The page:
THE FOCUS (2/17/2021)
The Housing Market Bubble
The Coronavirus mortgage relief programs and the low mortgage rates keep the housing market rising. But for how long?
In the midst of a raging COVID-19 pandemic, with millions of Americans still out of work and facing the possibility of eviction and foreclosure, the United States is experiencing a real estate boom the likes of which it hasn't seen in 15 years.
Home prices are rising practically everywhere. From Augusta, Maine, to Phoenix and from Sarasota, Florida, to Aberdeen, Washington, prices are up by double digits.
Driven by historically low interest rates that make borrowing cheap and waves of people fleeing densely populated cities because of COVID-19, home buying has become as competitive as it was during the boom years of the mid-2000s.
Homes for sale have dwindled
Supplies of existing dwellings have dwindled far below the six-month level considered normal. Realtors are receiving multiple offers. Builders can't keep up with demand and flipping is back.
Talk of a housing bubble is now common among analysts – including those at Swiss banking giant UBS, who back up their claims with charts showing how home prices are outstripping both wages and rents. While home prices have appreciated more than 60% since November 2012, incomes have only appreciated by 20% and rents by 30% over the same time period. The upshot: Homes are out of reach for more and more buyers every year, the analysts argue.
But unlike the real estate boom that led to the Great Recession, this nationwide price spike is not being fueled by a wholesale collapse in lender ethics. There aren't any low-doc or no-doc loans to be had and borrowers are having to do much more than fog a mirror to get funding.
Supply and demand fundamentals can also fuel rising prices.
"For over a decade, we've had a chronic lack of supply of housing," said Marco Santarelli, chief executive of Norada Real Estate Investments in Laguna Niguel, Californi. "We need 1.62 million units a year to keep pace with organic demand, but we produce significantly less. We're about 370,000 units short each year."
Santarelli added that the supply imbalance will only get worse as more than 140 million millennials and members of Gen Z move into rental units and starter homes in the years ahead.
"About 52% of young adults from 18 to 29 are still living with their parents," Santarelli said. "That's the highest rate in over 110 years. These people have to go somewhere and that's why I'm so bullish about real estate over the long term.".
An out-of-balance housing market
But these healthy fundamentals don't mean there aren't worrying distortions in the market.
With the Federal Reserve continuing to buy Treasury bonds and other securities under its quantitative easing program, interest rates are being held artificially low as dollars are being pumped into the economy. That makes borrowing cheap and encourages investors to buy riskier assets like stocks and real estate, driving prices of those assets ever higher.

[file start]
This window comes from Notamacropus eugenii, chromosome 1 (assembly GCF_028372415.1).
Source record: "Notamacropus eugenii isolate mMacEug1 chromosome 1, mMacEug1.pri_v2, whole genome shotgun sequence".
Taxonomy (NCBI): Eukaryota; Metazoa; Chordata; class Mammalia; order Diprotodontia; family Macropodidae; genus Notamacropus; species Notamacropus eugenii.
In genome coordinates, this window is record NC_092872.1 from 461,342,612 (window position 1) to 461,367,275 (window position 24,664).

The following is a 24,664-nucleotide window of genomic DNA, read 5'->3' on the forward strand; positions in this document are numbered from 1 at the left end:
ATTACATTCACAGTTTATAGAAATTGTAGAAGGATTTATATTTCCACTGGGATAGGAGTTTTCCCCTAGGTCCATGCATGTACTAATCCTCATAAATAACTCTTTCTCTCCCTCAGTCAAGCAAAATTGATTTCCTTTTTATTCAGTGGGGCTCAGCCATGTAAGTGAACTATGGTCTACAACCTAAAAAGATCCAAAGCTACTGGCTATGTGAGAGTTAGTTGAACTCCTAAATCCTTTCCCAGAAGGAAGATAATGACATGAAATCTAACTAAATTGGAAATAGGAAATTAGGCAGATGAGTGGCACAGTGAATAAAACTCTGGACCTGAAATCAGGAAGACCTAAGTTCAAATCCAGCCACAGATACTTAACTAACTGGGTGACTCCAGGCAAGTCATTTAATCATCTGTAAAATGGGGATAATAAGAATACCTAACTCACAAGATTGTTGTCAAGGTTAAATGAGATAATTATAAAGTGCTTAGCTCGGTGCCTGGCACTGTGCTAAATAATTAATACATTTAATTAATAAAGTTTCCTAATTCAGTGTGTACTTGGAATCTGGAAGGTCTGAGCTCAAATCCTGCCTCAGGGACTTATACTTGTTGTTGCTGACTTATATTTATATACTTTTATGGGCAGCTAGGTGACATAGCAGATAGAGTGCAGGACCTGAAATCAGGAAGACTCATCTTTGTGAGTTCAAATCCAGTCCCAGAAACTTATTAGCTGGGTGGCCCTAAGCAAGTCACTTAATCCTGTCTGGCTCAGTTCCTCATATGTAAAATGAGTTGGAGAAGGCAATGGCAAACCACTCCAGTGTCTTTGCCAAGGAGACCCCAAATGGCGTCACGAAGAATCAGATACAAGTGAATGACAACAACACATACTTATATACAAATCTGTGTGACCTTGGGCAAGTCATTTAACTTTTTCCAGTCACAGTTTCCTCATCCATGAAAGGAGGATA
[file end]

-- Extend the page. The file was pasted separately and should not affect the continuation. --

Until the Federal Reserve halts its bond buying and interest rates begin to rise again, real estate prices will continue to climb, says Robert Goldman, a real estate agent with Michael Saunders & Co. in Sarasota. And no change in policy is expected any time soon.
"The Fed will keep buying bonds far into the future despite what could be a booming economy in 2021 and 2022," Goldman said in his monthly newsletter.
"We had a 10.2% increase in home prices in Sarasota in 2020," Goldman told USA TODAY. "What I'm concerned about is that prices will continue to appreciate at 10% to 15% a year and that's not sustainable."
At a certain point, interest rates will rise and there won't be enough buyers coming in from more expensive markets to keep paying the higher prices. Either development or both, could lead to a pullback in prices.
The moratoriums on evictions and foreclosures are also distorting the market. There's no question these policies are needed to keep people from being displaced in the midst of a pandemic, but they will eventually have to be lifted and it is not clear what will happen when they do.
Santarelli is confident the damage will be minimal. He believes renters will find jobs when the economy rebounds and they will not join the legions of the homeless. He also believes homeowners will either be able to sell their houses and condos and walk away with equity, or refinance or modify and tack whatever they owe to the back end of their mortgages.
"We saw people's equity grow 11% last year and it's expected to grow another 6% this year," Santarelli said. "So the appreciation is in their favor. They can sell or refinance and banks are well off either way."
If homeowners can't sell or refinance, there could be a spike in foreclosures and the supply of homes on the market would increase sharply, pushing down prices.
The complete article can be read at USA Today "Are we trapped in another housing bubble? A rapid rise in home prices has some experts worried"
Previous "THE FOCUS"
The Virus from Nowhere (1/27/2021)
The Year of Fraud (1/26/2021)